From the press release:

The interface is based on a standard Secure Digital Input Output (SDIO) interface on Android mobile phones, enabling the integration of all the features available on Google’s operating system (SMS, e-mail and data transmission over the internet, GPS to track user location). Moreover, the mobile phone’s hardware is extended to operate with low-power communication protocols and low-power radios, enabling long-term medical telemonitoring. As the interface is based on the Linux kernel, the system is also easily portable on other Linux-based devices, such as PDA’s or laptops. And, the system allows configuration of thresholds on the measured parameters and automatic sending of alerts such as SMS messages and e-mails based on these values.

Press release:

What Is GPRS and How GPRS Works? (GPS vs GPRS)

This article will discuss the technology behind GPRS to help give you a better understanding on how GPRS works.


GPS and GPRS are far different when it comes to functionality even though there’s only one letter that differ. As a technology, GPS stands for Global Positioning System which can track different sites on Earth as it receives data from satellites, while GPRS connects with the cell sites for signals to provide service for cellular phones.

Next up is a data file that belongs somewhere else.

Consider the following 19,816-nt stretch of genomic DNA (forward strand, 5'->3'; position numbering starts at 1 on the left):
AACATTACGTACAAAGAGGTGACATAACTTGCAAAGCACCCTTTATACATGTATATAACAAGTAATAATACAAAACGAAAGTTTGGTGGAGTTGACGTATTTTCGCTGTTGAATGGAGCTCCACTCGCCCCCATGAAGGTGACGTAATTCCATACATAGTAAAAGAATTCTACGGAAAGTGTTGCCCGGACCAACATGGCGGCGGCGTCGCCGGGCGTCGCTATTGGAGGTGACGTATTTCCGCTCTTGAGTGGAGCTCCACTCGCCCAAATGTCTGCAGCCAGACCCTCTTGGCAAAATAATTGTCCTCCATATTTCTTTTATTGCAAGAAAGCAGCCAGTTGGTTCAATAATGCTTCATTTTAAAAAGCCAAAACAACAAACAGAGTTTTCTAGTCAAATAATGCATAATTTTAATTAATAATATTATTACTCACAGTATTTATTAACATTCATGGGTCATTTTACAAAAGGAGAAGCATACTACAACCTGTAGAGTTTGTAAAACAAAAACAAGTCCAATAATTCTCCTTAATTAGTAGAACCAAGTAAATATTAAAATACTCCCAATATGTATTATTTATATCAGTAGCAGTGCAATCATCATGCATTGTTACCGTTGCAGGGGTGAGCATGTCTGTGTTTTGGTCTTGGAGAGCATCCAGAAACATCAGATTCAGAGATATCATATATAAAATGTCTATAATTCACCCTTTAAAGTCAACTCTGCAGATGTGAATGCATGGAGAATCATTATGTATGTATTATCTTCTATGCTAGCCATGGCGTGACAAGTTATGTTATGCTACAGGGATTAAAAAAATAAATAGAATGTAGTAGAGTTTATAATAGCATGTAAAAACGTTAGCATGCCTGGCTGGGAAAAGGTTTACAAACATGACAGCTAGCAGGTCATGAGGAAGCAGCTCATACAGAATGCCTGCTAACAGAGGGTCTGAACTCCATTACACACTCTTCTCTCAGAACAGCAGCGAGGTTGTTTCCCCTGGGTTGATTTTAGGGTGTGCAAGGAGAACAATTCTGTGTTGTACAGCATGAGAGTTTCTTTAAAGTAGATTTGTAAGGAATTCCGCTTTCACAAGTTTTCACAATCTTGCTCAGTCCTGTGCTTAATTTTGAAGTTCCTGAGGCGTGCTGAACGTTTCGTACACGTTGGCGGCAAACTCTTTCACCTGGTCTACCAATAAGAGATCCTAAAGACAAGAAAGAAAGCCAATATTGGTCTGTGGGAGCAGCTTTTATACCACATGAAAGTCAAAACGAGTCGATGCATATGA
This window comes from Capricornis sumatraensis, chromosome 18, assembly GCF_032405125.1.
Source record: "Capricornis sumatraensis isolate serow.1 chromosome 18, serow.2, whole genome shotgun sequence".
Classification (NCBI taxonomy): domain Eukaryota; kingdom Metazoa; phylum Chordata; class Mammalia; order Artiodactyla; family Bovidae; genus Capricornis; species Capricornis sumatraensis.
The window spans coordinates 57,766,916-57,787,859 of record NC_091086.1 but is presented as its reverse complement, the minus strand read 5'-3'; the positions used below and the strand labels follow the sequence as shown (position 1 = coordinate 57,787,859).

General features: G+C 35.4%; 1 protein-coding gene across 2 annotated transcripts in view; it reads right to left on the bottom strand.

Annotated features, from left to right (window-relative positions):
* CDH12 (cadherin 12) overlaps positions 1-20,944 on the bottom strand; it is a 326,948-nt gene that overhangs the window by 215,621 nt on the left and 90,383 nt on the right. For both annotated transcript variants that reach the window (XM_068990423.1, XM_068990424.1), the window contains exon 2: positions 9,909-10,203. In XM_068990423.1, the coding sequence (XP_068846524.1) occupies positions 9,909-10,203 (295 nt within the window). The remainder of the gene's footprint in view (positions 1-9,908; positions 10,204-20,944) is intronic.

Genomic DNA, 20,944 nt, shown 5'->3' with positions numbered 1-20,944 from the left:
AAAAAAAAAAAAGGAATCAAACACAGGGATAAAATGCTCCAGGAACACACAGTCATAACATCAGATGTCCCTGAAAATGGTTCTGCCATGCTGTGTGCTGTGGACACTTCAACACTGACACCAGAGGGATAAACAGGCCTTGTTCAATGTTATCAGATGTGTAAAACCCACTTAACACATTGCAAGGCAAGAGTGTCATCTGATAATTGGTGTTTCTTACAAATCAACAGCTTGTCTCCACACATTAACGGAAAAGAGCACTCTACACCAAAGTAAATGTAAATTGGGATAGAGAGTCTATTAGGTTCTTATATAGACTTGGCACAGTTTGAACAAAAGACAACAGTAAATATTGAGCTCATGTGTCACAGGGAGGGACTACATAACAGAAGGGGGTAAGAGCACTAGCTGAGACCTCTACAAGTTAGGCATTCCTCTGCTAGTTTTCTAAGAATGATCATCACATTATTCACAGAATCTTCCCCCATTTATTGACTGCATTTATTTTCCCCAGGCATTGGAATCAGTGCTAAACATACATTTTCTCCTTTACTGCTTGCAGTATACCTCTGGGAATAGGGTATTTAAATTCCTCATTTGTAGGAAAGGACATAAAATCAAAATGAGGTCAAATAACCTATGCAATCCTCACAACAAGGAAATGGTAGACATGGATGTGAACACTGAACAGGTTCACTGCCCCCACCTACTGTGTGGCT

So what does GPRS stands for?

What is GPRS?

GPRS stands for General Packet Radio Service. It is a non-voice wireless Internet technology that is very popular due to the fact that it can support both phone calls and Internet data transmission. Some GSM, or Global System for Mobile Communications, mobile phones can even handle both phone communication and Internet access at the same time. It transmits data packets on GSM systems where cell phone channels are shared.

How Does GPRS Work?

In GSM cell phone systems, there will always be idle radio capacity. This is the capacity of a network provider that is not being used and it stays unused until other cell phone users decide to make phone calls. GPRS uses this idle radio capacity to establish a data network to be used for data transmission. If a network provider’s idle radio capacity decreases, which means a lot of phone calls are being serviced, data transmission and speed decreases as well. Cell phone calls have a higher priority than Internet data transmission in cell phone network providers.


Due to its packet-based nature, which means it transmits data as a series of data packets routed through multiple paths across a GSM network, GPRS does not require a network to have continuous data transmission. This data transmission can share network radio channels easily and efficiently. These network radio channels have 8 time slots each and their maximum data transmission is 13.4 kbps. Every time slot that is not being used can be used by GPRS to transmit data packets. In a best case scenario, user can experience a GPRS data rate of approximately 170 kbps per network radio channel. In this scenario, only data transmissions are using the network channels without voice calls hogging the network.